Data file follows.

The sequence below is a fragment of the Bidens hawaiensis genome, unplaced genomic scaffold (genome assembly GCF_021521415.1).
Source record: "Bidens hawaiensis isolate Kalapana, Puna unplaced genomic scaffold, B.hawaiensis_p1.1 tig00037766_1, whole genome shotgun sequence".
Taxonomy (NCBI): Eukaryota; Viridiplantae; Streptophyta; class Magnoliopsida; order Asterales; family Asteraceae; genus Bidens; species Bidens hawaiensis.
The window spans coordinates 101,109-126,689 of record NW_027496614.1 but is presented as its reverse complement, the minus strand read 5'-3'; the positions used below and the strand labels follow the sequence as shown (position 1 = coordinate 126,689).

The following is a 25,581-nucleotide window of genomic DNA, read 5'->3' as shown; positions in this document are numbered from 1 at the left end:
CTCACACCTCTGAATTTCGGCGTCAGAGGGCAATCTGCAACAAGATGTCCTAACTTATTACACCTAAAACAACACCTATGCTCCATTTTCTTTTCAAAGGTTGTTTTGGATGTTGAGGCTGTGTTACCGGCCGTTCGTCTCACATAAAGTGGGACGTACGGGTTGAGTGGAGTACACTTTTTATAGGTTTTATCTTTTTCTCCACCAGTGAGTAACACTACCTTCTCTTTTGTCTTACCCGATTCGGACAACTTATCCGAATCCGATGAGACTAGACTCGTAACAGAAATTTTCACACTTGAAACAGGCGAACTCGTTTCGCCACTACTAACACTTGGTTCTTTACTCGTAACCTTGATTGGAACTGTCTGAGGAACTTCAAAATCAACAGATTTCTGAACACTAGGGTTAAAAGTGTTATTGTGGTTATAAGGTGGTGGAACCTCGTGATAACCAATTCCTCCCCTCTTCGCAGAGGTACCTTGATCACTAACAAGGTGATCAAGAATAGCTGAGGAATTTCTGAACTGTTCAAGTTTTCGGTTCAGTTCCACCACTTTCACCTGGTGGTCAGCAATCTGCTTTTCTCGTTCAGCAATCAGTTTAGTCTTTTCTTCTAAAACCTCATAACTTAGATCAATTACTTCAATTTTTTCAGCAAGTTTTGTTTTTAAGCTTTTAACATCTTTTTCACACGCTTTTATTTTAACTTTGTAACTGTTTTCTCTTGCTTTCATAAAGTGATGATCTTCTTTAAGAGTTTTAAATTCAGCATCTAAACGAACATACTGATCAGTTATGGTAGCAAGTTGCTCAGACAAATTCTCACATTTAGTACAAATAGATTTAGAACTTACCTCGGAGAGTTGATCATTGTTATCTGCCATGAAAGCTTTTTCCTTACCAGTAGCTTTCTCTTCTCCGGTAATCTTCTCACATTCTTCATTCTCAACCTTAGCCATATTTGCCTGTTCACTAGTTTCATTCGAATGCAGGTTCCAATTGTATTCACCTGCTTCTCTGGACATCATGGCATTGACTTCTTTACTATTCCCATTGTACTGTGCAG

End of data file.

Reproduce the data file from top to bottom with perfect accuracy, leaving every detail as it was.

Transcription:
The sequence below is a fragment of the Bidens hawaiensis genome, unplaced genomic scaffold (genome assembly GCF_021521415.1).
Source record: "Bidens hawaiensis isolate Kalapana, Puna unplaced genomic scaffold, B.hawaiensis_p1.1 tig00037766_1, whole genome shotgun sequence".
Taxonomy (NCBI): Eukaryota; Viridiplantae; Streptophyta; class Magnoliopsida; order Asterales; family Asteraceae; genus Bidens; species Bidens hawaiensis.
The window spans coordinates 101,109-126,689 of record NW_027496614.1 but is presented as its reverse complement, the minus strand read 5'-3'; the positions used below and the strand labels follow the sequence as shown (position 1 = coordinate 126,689).

The following is a 25,581-nucleotide window of genomic DNA, read 5'->3' as shown; positions in this document are numbered from 1 at the left end:
CTCACACCTCTGAATTTCGGCGTCAGAGGGCAATCTGCAACAAGATGTCCTAACTTATTACACCTAAAACAACACCTATGCTCCATTTTCTTTTCAAAGGTTGTTTTGGATGTTGAGGCTGTGTTACCGGCCGTTCGTCTCACATAAAGTGGGACGTACGGGTTGAGTGGAGTACACTTTTTATAGGTTTTATCTTTTTCTCCACCAGTGAGTAACACTACCTTCTCTTTTGTCTTACCCGATTCGGACAACTTATCCGAATCCGATGAGACTAGACTCGTAACAGAAATTTTCACACTTGAAACAGGCGAACTCGTTTCGCCACTACTAACACTTGGTTCTTTACTCGTAACCTTGATTGGAACTGTCTGAGGAACTTCAAAATCAACAGATTTCTGAACACTAGGGTTAAAAGTGTTATTGTGGTTATAAGGTGGTGGAACCTCGTGATAACCAATTCCTCCCCTCTTCGCAGAGGTACCTTGATCACTAACAAGGTGATCAAGAATAGCTGAGGAATTTCTGAACTGTTCAAGTTTTCGGTTCAGTTCCACCACTTTCACCTGGTGGTCAGCAATCTGCTTTTCTCGTTCAGCAATCAGTTTAGTCTTTTCTTCTAAAACCTCATAACTTAGATCAATTACTTCAATTTTTTCAGCAAGTTTTGTTTTTAAGCTTTTAACATCTTTTTCACACGCTTTTATTTTAACTTTGTAACTGTTTTCTCTTGCTTTCATAAAGTGATGATCTTCTTTAAGAGTTTTAAATTCAGCATCTAAACGAACATACTGATCAGTTATGGTAGCAAGTTGCTCAGACAAATTCTCACATTTAGTACAAATAGATTTAGAACTTACCTCGGAGAGTTGATCATTGTTATCTGCCATGAAAGCTTTTTCCTTACCAGTAGCTTTCTCTTCTCCGGTAATCTTCTCACATTCTTCATTCTCAACCTTAGCCATATTTGCCTGTTCACTAGTTTCATTCGAATGCAGGTTCCAATTGTATTCACCTGCTTCTCTGGACATCATGGCATTGACTTCTTTACTATTCCCATTGTACTGTGCAG